On any given Sunday in America, you can turn on the television and find an overly tan man in a glossy suit with his beautiful wife — "Isn't she just the greatest, folks?" — asking you to give him money. Send in your donation, he says, and with God's blessing, you'll be richer and happier than ever before.

Most of us realize this is complete and utter nonsense.

Indeed, outside the prosperity gospel movement, the shadiness of televangelism is so self-evident as to be laughable. When John Oliver recently devoted a 20-minute segment of Last Week Tonight to exposing "the churches who exploit people's faith for monetary gain," he was by and large preaching to the choir. Sure, the choir may not have been all that well-informed about how truly unscrupulous these TV sermonizers can be, but Oliver did not have a hard sell as far as his general thesis was concerned.

Yet before we ungraciously look down on those duped Pentecostals sending their savings away to buy luxury jets for scam artists, we would do well to look in the mirror. Because Sunday television also features another class of too-tan people using homey vocabulary, invocations of God and family, and wildly unrealistic promises to convince you to send them your cash.

They're called politicians.

If the comparison seems unfair, I'll allow that there are some differences. For instance, a politician is at least theoretically obliged to spend your contributions on campaign expenses, while the televangelist can more directly funnel money to his personal bank account. Also, even a televangelist won't stoop to embarrassing photo-ops with corndogs to convince people to write him a check.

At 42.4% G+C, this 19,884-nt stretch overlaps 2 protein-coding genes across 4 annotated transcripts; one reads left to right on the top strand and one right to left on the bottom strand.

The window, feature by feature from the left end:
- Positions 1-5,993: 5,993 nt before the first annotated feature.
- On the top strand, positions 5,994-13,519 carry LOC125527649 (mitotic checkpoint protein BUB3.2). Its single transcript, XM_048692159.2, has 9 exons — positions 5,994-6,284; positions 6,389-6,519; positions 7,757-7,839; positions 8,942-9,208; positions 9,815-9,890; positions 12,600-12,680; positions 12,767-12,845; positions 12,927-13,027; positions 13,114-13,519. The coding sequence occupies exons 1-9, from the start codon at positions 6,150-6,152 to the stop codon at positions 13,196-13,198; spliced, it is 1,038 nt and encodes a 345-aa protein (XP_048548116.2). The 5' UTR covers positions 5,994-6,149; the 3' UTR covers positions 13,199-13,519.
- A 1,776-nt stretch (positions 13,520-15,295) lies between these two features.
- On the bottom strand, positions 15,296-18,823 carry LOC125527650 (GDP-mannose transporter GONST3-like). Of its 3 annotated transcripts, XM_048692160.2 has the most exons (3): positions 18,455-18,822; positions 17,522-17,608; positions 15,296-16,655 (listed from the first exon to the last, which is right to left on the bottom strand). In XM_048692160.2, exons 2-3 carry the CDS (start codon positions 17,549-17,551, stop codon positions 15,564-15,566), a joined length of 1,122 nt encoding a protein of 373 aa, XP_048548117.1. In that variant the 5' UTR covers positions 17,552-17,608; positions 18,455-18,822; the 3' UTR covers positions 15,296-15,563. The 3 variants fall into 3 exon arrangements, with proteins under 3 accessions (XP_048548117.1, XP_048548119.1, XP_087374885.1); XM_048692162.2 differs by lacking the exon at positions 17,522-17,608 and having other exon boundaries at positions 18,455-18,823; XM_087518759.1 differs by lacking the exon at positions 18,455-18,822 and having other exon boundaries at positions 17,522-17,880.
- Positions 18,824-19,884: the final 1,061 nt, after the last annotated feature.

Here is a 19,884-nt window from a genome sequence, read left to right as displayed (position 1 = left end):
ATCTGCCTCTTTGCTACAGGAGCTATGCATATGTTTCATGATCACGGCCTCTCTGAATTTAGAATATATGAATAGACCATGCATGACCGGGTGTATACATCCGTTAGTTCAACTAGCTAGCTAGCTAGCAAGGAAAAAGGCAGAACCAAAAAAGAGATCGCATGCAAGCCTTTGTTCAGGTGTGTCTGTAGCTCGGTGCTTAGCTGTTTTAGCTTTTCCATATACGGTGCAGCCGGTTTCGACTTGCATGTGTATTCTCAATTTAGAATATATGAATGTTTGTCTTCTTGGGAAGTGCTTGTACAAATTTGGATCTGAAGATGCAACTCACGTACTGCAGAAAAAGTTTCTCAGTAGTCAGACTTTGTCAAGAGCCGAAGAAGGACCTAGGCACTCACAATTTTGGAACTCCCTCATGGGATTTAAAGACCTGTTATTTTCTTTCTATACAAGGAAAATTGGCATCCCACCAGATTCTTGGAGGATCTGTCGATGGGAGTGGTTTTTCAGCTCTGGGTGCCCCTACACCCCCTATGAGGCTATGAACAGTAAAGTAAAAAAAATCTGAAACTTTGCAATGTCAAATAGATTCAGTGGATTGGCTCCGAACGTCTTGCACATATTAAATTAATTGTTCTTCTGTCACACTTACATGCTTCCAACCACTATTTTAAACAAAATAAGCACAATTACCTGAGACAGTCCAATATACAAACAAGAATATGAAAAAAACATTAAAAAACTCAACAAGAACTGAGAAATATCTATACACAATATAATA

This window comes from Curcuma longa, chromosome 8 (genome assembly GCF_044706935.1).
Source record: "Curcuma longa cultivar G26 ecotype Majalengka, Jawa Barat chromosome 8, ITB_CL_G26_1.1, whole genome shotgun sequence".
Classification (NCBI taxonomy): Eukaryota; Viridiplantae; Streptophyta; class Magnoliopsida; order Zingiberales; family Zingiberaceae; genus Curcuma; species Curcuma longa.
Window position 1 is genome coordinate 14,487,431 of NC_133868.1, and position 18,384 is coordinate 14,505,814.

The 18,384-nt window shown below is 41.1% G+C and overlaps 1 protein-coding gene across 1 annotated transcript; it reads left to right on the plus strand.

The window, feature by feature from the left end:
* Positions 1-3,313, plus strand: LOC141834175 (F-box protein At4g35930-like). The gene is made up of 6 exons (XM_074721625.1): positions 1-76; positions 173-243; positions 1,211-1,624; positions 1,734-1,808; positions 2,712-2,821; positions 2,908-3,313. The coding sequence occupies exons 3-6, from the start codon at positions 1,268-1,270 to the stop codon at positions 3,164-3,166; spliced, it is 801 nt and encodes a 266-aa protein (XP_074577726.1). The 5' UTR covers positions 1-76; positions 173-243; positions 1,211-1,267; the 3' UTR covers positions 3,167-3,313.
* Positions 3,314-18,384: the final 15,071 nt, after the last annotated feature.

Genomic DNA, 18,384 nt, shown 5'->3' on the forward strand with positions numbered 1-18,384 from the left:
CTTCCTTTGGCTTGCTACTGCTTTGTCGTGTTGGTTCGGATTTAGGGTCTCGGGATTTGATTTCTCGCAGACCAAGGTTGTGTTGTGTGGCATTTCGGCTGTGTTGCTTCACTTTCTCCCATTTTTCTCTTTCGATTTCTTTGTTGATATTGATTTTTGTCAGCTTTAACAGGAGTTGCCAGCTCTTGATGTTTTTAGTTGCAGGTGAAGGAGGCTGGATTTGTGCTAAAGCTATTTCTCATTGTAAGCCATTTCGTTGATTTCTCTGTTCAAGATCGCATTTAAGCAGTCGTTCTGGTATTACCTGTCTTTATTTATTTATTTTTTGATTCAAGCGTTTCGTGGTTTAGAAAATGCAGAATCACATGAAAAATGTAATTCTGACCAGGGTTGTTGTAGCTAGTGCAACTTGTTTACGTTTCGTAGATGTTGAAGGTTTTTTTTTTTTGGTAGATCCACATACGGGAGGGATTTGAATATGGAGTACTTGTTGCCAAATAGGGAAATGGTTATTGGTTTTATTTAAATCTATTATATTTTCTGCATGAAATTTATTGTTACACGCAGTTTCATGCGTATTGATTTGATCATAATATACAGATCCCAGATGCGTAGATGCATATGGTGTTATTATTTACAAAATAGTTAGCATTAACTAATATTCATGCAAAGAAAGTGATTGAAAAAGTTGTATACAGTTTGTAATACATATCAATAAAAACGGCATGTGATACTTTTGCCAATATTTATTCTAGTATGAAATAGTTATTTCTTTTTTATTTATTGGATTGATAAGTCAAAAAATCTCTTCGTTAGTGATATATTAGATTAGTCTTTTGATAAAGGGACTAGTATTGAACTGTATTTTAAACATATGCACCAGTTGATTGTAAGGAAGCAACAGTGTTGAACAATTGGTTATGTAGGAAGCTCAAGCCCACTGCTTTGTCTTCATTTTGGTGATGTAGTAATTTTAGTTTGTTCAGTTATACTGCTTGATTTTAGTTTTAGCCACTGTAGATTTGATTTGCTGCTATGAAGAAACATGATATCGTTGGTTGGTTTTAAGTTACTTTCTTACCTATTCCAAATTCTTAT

Nevertheless, the similarities abound. Anyone who was shocked by the bizarre fundraising letters featured in Oliver's expose — some mailers included a dollar bill, while another featured small, fabric mountains — has clearly never been on a politician's direct mail list. The 2012 Obama campaign's comically desperate emails have nothing on physical direct mail, which I've observed using the exact same dollar bill strategy for political fundraising.

The basic promise of the televangelist and the politician is the same, too, albeit dressed up in a different gloss. Unethical preachers offer a story of "seed faith" and magic oils, while even the most explicitly "Christian" candidates tend to keep their promises in the secular realm. Still, the underlying prize for supporters in each case is personal wealth, health, security, and happiness — all available if you can contribute even $5 right now!

I'm not talking about specific policy promises. No, I'm thinking a little bigger — like when candidates pledge to "make America great again," to be our "champion," to "rebuild the American dream," to "reignite the promise of America," or to launch "a new American century."

While President Obama perhaps deserves credit for making his "change" slogan so vague that he could technically fulfill it simply by getting elected, the broader feel of his near-messianic 2008 campaign in particular fits well within the oeuvre of political televangelism.

And the history of American campaign slogans suggests that recent pledges, as ostentatious as they are, are less the exception than the rule. As far back as 1860, Abraham Lincoln announced you could "Vote yourself a farm."

We should know better. As Princeton philosophy professor Harry Frankfurt wrote in his classic text, On Bullshit, the realm of politics is dominated by "exquisitely sophisticated craftsmen who…dedicate themselves tirelessly to getting every word and image they produce exactly right."

But however "studiously and conscientiously the bullshitter proceeds," Frankfurt adds, "it remains true that he is also trying to get away with something." We typically recognize this in televangelism, but the signs of a scam are all there in politics, too — if only we'd look.

Though no politician can actually deliver on the grand promises our candidates toss out like candy, the money keeps rolling in. The 2016 presidential race is predicted to have television ad buys alone running some $4.4 billion, with total spending topping $5 billion, $6 billion, or even $10 billion. (The 2012 campaign cost $7 billion to $8 billion.) Televangelists, for all their conniving, earn just a tiny fraction of that kind of money, with salaries often in the mid six figures plus perks, and organizational income below $50 million annually.

These scummy preachers certainly deserve the critique John Oliver heaped upon them. But they're hardly the biggest swindlers you'll find on TV this Sunday.